Some have also argued that teaching kids to “shelter in place” rather than evacuate the scene of a shooting is bad advice because it is likely to lead to more casualties. The process of having children submit to armed masked men during school lockdown drills is also contradictory in that it teaches them to behave exactly the same way towards an actual gunman.(source)

But a quick drill with guns pointed at children is not even the worst of the drills being performed. Another type of drill began occurring in 2012. These are called “evacuation drills” or “relocation drills” and the kids are put on a bus and taken to a location that is not disclosed to parents. Michael Snyder wrote:

All over the United States, school children are being taken out of their classrooms, put on buses and sent to “alternate locations” during terror drills…In the years since 9/11 and the Columbine school shootings, there has been a concerted effort to make school emergency drills much more “realistic” and much more intense. Unfortunately, the fact that many of these drills are deeply traumatizing many children does not seem to bother too many people. Do we really need to have “active shooter” drills where men point guns at our kids and fire blanks at them? Do we really need to have “relocation drills” where kids are rapidly herded on to buses and told that they must surrender their cell phones because they will not be allowed to call anyone? (source)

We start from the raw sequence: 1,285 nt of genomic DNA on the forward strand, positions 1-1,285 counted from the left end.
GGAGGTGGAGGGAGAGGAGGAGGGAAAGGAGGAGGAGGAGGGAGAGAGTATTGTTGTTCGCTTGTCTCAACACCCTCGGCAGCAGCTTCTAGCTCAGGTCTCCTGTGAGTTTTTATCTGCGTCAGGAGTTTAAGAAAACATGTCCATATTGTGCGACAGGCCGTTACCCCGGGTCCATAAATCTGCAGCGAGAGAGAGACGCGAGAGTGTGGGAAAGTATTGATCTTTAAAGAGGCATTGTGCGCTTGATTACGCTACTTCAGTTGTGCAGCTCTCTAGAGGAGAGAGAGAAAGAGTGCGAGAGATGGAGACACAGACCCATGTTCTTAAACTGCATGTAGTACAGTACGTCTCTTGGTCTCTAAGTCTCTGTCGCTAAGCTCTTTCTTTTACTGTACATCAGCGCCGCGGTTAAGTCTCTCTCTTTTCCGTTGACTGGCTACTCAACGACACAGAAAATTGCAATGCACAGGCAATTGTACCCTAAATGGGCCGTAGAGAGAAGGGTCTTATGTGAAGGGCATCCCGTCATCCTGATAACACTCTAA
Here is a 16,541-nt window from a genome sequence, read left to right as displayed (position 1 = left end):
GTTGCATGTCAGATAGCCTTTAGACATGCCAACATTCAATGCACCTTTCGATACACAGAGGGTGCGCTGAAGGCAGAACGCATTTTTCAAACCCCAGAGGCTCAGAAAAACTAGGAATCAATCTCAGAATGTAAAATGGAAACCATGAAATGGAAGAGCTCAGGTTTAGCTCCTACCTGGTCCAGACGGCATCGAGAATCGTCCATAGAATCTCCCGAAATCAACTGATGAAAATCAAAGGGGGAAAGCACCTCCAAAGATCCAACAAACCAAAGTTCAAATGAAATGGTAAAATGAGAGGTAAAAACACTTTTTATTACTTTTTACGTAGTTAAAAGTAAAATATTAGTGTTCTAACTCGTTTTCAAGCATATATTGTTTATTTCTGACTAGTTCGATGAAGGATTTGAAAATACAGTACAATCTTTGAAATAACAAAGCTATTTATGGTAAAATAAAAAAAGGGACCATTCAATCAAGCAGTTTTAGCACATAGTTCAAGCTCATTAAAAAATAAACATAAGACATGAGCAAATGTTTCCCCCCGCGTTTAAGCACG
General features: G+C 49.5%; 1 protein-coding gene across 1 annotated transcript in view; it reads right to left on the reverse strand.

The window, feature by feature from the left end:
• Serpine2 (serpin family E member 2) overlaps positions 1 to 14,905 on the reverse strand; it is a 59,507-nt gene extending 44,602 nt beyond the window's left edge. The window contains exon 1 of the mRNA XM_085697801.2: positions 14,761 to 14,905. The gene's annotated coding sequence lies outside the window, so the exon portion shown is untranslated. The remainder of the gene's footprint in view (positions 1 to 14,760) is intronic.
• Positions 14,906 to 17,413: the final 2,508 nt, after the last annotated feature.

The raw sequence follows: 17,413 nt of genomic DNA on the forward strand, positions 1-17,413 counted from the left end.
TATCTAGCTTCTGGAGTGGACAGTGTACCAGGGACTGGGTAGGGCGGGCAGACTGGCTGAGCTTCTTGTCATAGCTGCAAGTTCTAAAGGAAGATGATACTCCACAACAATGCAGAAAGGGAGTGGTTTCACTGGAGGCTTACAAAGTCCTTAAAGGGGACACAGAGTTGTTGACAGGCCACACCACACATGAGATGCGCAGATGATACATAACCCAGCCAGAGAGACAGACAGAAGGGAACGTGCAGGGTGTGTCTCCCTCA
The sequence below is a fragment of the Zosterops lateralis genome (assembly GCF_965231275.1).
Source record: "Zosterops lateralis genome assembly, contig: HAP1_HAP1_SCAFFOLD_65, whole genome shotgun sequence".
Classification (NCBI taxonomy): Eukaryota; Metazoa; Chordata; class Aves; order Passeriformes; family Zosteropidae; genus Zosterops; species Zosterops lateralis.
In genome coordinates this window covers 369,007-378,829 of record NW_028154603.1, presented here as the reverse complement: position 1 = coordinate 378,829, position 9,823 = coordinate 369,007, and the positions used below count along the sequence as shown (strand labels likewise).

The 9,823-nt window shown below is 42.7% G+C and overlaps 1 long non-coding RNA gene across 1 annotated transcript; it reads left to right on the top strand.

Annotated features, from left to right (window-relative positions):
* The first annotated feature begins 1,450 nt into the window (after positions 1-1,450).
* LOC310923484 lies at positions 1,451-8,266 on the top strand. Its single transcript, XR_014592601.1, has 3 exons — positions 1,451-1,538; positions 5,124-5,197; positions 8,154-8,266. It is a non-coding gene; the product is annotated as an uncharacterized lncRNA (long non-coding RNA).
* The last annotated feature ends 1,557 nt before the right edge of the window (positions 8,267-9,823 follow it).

During these drills kids are not allowed to phone their parents and parents are not even allowed to know where their children are in many cases. In some incidences during which the school forewarns parents about the drill, the parents are told that they cannot pick up their children “for any reason” during the drill. Many schools now boast of having supplies to keep children at the school for 48 hours in the event of an “emergency” during which time the children will not be released to their parents.

And it gets even worse. In the name of predictive programming, do you recall a “drill” during which the police took over a school and practiced fighting “angry parents”? I’ve been plenty annoyed at different schools my daughter has attended, but in no way have I been compelled to attack the school, requiring SWAT teams to defend it against me and my band of likewise irate moms.

In fact, there’s only one scenario I can imagine in which parents would storm the school to take back their children. Mac Slavo of SHTFplan wrote about it:

Let’s consider the circumstances that would have to occur for not one, but two or more parents to lay armed siege to a school.

There’s only one real scenario that comes to mind, and you’d more than likely have to be a prepper or conspiracy theorist to even contemplate the possibility.